(with apologies to Charles Dickens)
Walking through the front door of Gananoque, Ontario’s 187-year-old town hall last week, we unknowingly entered a parallel universe where it’s illegal for a town council to reach a decision behind closed doors.
A universe where every file is simultaneously available to the public and council members.
A universe where, if four council members happen to show up anywhere, even to the local Tim Horton’s, one has to leave to avoid an unauthorized quorum.
A universe where anyone, even a visiting Quebec councillor, can get detailed financial information simply by asking.
A universe where half of all advisory committee members are unelected citizens with unobstructed access to any data they require to assist council in reaching informed decisions.
Welcoming us to the land of the Ontario Municipal Act was Melanie Kirkby, Gananoque’s treasurer. We had no appointment and she had things to do, but she took the time to answer our questions:
Gananoque’s OPEX? $8.5 million (Hudson’s is $12M.)
Revenues? $15M, including $1.4M from the OLG casino (Hudson hopes to take in $13.46M in 2018.)
Budgeted surplus? $500,000 (Hudson has no defined budget surplus.)
Accumulated surplus? $8M, half of which will be spent on a Town Hall annex to make the entire structure accessible. (Hudson has no accumulated surplus.)
Long-term debt? Zero! (Hudson’s long-term debt as of 2016 was $24.4M.)
Off the main hall was a council chamber that looked as if Sir John A. Macdonald had banged the gavel on the rickety desk. I asked Kirkby if caucus meetings were still held there.
She recoiled in horror. “Caucus meetings? They’re illegal in Ontario!” By law, all meetings are open to the public. In order to close a meeting to the public, council must pass a resolution that a closed meeting will be held, stating the nature of the topic under consideration. Only meetings dealing with public security, human resources, the purchase or sale of municipal land, litigation, training and matters covered by the Freedom of Information and Privacy Act can be closed to the public.
The Municipal Act goes further, imposing certain restrictions on any other meeting held without the public present by requiring that no vote be taken unless for a procedural matter or the giving of instructions or directions to municipal employees.
Kirkby explained the Ontario system in terms of Gananoque’s schedule. Regular council meetings take place on the 1st and 3rd Tuesdays of each month. The June 19 council meeting began at 5:05 p.m. with a closed session that ended at 5:55. One item dealing with an HR issue was discussed.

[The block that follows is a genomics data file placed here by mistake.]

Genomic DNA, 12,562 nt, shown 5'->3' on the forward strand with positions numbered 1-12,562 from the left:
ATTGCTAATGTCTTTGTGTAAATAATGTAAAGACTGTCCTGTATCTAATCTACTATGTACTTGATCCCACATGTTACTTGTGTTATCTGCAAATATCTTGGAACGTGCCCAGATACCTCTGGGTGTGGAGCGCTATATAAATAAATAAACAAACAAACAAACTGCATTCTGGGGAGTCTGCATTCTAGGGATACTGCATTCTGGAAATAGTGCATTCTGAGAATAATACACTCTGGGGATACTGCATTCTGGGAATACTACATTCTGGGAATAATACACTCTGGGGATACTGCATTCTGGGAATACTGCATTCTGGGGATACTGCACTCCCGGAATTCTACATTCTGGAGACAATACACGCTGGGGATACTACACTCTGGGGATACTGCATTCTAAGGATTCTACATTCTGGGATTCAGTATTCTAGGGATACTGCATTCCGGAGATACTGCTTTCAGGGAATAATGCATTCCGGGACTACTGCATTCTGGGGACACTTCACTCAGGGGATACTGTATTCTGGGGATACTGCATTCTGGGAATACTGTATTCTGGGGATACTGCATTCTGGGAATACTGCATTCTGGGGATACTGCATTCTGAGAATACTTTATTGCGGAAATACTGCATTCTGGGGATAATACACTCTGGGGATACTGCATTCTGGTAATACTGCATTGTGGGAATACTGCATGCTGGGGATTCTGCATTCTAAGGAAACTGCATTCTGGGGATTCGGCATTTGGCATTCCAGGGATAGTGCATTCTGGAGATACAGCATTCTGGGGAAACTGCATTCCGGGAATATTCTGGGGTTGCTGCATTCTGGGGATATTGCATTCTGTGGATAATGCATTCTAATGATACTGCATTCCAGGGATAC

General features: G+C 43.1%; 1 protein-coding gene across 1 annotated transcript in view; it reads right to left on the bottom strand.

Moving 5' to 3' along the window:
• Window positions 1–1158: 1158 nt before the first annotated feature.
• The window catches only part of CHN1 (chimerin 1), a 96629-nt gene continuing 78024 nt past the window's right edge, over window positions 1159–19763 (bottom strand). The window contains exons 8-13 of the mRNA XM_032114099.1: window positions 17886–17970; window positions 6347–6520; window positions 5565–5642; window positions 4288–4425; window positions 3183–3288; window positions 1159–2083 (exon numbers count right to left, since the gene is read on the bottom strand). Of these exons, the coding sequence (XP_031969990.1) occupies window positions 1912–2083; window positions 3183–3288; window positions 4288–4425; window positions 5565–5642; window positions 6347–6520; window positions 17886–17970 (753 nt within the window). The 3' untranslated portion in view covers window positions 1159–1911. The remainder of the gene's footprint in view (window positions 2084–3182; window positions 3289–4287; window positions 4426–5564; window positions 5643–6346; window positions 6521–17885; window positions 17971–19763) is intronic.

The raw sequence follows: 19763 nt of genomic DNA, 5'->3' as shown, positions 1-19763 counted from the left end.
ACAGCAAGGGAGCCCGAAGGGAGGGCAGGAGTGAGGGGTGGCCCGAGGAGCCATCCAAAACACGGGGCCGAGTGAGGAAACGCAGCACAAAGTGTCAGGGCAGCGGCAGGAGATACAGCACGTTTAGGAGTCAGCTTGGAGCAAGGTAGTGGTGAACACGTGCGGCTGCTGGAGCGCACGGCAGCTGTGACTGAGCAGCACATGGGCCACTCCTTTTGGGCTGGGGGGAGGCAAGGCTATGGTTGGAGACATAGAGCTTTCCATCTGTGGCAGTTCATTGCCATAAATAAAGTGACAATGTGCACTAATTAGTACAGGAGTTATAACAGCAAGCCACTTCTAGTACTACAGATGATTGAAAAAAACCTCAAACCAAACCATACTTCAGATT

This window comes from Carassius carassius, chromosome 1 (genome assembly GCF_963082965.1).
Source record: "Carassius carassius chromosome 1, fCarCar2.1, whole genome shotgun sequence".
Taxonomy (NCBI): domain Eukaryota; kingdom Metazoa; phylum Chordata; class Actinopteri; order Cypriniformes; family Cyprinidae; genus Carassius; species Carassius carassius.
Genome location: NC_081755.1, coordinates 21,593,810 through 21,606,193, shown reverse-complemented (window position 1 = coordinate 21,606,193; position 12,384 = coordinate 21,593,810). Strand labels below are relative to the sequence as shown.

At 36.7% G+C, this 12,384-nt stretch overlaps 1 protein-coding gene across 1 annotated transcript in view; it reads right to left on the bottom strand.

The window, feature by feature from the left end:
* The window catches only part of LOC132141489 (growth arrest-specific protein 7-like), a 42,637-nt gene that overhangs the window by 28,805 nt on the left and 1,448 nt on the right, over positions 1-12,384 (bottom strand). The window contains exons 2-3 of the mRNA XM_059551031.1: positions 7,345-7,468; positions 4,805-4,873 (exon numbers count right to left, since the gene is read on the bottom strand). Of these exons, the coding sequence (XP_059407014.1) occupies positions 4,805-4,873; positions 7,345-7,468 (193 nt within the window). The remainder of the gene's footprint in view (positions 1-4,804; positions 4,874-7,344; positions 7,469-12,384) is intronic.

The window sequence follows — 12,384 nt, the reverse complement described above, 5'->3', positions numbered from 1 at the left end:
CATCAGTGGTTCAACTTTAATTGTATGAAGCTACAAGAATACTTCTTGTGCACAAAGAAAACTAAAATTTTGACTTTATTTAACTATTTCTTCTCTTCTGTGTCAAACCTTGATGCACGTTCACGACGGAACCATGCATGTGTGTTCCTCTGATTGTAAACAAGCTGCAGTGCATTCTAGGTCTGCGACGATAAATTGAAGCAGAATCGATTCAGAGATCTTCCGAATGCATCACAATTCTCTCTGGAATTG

At 6 sharp, the regular council meeting began voting on resolutions stemming from the previous meeting of the Committee of the Whole (COW), a public working table which includes members of council and town staff. It was over by 6:10, including question period.
At 6:11, that week’s COW got underway with Kirkby, fire chief Steve Tiernan and supervisors or and managers from public works, community development, public utilities and parks and recreation in attendance. The town’s external auditors presented the 2107 audited financial statements, thereby releasing them to the public for discussion to a final vote to table them at the next regular council meeting. COW discussed half a dozen other ongoing files before adjourning for the night at 6:55. Those files will be turned into motions for presentation at the next council meeting after having spent two weeks in public circulation.
Kirkby explained how they used to leave the closed sessions to the end of the meetings but moved them to the front of the line so meetings wouldn’t drag on. And to think we’re happy with 10 p.m.
According to the 2016 census, Hudson and Gananoque are remarkably similar in some ways, polar opposites in others. Population-wise, Gan has six more residents than Hudson — 5,194 to 5,188. Hudson’s residents average four months older — 47.7 years versus 47.2.
Both towns are having to deal with aging infrastructure and whether growth and densification guarantee sustainability. Both wrestle with zoning issues.
Hudson faces a chronic water shortage, a $6 million roads infrastructure deficit and an uncertain future as an off-island bedroom community. The weekend-home, pied-a-terre market appears to be Hudson’s best bet — if it can find a sustainable infrastructure solution and redevelop itself as a destination by freeing its commercial core from zoning constraints.
Once Canada’s rivet capital, Gananoque’s industrial base has collapsed; tourism and condominium development to capture the wave of geriatric boomers fleeing the cities are its main hopes. With the pristine headwaters of the St. Lawrence at its feet, Gan’s problem isn’t water, but sewage treatment capacity. A proposed hotel next to the Shorelines Casino has been told it has to build its own sewage treatment plant.
According to the 2016 census data, Hudson is by far the wealthier community. Hudson has fewer private dwellings (2,386 to Gan’s 2,516) but 650 more detached single-family dwellings (1,975 vs. 1,315.) Average total household income: Hudson $121,000 to Gan’s $70,300. Hudson also collects roughly $500,000 in transfer tax.